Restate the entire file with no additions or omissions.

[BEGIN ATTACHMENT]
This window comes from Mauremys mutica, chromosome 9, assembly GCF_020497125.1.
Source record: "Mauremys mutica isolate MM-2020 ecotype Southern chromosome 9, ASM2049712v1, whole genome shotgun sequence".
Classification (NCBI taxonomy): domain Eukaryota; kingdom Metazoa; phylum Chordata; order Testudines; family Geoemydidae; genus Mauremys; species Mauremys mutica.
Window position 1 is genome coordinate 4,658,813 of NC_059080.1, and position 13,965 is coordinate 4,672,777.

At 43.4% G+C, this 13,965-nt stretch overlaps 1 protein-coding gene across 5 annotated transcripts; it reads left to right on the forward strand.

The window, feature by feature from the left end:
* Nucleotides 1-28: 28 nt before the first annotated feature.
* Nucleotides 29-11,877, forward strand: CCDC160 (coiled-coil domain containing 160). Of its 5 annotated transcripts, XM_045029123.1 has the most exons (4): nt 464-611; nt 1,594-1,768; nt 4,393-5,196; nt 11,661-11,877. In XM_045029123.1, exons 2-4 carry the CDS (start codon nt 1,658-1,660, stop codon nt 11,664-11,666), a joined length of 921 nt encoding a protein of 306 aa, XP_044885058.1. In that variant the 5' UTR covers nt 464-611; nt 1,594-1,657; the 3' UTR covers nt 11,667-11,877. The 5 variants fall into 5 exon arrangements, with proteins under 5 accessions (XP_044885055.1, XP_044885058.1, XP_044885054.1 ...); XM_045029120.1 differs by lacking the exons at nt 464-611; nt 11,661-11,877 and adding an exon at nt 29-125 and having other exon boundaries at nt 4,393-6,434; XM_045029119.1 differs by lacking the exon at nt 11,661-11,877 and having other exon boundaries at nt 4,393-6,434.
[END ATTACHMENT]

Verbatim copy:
This window comes from Mauremys mutica, chromosome 9, assembly GCF_020497125.1.
Source record: "Mauremys mutica isolate MM-2020 ecotype Southern chromosome 9, ASM2049712v1, whole genome shotgun sequence".
Classification (NCBI taxonomy): domain Eukaryota; kingdom Metazoa; phylum Chordata; order Testudines; family Geoemydidae; genus Mauremys; species Mauremys mutica.
Window position 1 is genome coordinate 4,658,813 of NC_059080.1, and position 13,965 is coordinate 4,672,777.

At 43.4% G+C, this 13,965-nt stretch overlaps 1 protein-coding gene across 5 annotated transcripts; it reads left to right on the forward strand.

The window, feature by feature from the left end:
* Nucleotides 1-28: 28 nt before the first annotated feature.
* Nucleotides 29-11,877, forward strand: CCDC160 (coiled-coil domain containing 160). Of its 5 annotated transcripts, XM_045029123.1 has the most exons (4): nt 464-611; nt 1,594-1,768; nt 4,393-5,196; nt 11,661-11,877. In XM_045029123.1, exons 2-4 carry the CDS (start codon nt 1,658-1,660, stop codon nt 11,664-11,666), a joined length of 921 nt encoding a protein of 306 aa, XP_044885058.1. In that variant the 5' UTR covers nt 464-611; nt 1,594-1,657; the 3' UTR covers nt 11,667-11,877. The 5 variants fall into 5 exon arrangements, with proteins under 5 accessions (XP_044885055.1, XP_044885058.1, XP_044885054.1 ...); XM_045029120.1 differs by lacking the exons at nt 464-611; nt 11,661-11,877 and adding an exon at nt 29-125 and having other exon boundaries at nt 4,393-6,434; XM_045029119.1 differs by lacking the exon at nt 11,661-11,877 and having other exon boundaries at nt 4,393-6,434.